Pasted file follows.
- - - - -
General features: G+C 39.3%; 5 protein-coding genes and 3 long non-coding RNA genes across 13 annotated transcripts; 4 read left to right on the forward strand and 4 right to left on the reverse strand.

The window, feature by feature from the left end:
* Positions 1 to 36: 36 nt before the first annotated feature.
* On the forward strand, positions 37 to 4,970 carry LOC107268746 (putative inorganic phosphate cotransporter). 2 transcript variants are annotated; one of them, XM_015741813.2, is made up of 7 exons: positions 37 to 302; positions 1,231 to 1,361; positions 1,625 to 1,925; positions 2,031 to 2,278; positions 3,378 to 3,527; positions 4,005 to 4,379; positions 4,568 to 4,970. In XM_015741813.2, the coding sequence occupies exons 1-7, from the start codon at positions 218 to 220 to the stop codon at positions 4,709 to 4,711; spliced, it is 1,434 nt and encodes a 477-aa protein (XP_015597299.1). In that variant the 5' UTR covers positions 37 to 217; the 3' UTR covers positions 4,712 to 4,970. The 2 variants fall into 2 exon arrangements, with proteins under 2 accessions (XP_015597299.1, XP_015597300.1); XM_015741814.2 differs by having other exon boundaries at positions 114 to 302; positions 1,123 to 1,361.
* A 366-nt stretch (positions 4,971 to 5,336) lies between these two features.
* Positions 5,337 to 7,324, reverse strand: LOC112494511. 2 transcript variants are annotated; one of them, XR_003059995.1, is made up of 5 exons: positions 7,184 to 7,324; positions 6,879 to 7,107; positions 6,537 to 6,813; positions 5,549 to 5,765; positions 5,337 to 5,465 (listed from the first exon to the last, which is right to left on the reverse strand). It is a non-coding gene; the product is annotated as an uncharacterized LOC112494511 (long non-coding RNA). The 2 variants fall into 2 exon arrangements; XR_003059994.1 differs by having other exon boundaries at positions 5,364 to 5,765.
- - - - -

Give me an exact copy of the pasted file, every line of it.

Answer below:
General features: G+C 39.3%; 5 protein-coding genes and 3 long non-coding RNA genes across 13 annotated transcripts; 4 read left to right on the forward strand and 4 right to left on the reverse strand.

The window, feature by feature from the left end:
* Positions 1 to 36: 36 nt before the first annotated feature.
* On the forward strand, positions 37 to 4,970 carry LOC107268746 (putative inorganic phosphate cotransporter). 2 transcript variants are annotated; one of them, XM_015741813.2, is made up of 7 exons: positions 37 to 302; positions 1,231 to 1,361; positions 1,625 to 1,925; positions 2,031 to 2,278; positions 3,378 to 3,527; positions 4,005 to 4,379; positions 4,568 to 4,970. In XM_015741813.2, the coding sequence occupies exons 1-7, from the start codon at positions 218 to 220 to the stop codon at positions 4,709 to 4,711; spliced, it is 1,434 nt and encodes a 477-aa protein (XP_015597299.1). In that variant the 5' UTR covers positions 37 to 217; the 3' UTR covers positions 4,712 to 4,970. The 2 variants fall into 2 exon arrangements, with proteins under 2 accessions (XP_015597299.1, XP_015597300.1); XM_015741814.2 differs by having other exon boundaries at positions 114 to 302; positions 1,123 to 1,361.
* A 366-nt stretch (positions 4,971 to 5,336) lies between these two features.
* Positions 5,337 to 7,324, reverse strand: LOC112494511. 2 transcript variants are annotated; one of them, XR_003059995.1, is made up of 5 exons: positions 7,184 to 7,324; positions 6,879 to 7,107; positions 6,537 to 6,813; positions 5,549 to 5,765; positions 5,337 to 5,465 (listed from the first exon to the last, which is right to left on the reverse strand). It is a non-coding gene; the product is annotated as an uncharacterized LOC112494511 (long non-coding RNA). The 2 variants fall into 2 exon arrangements; XR_003059994.1 differs by having other exon boundaries at positions 5,364 to 5,765.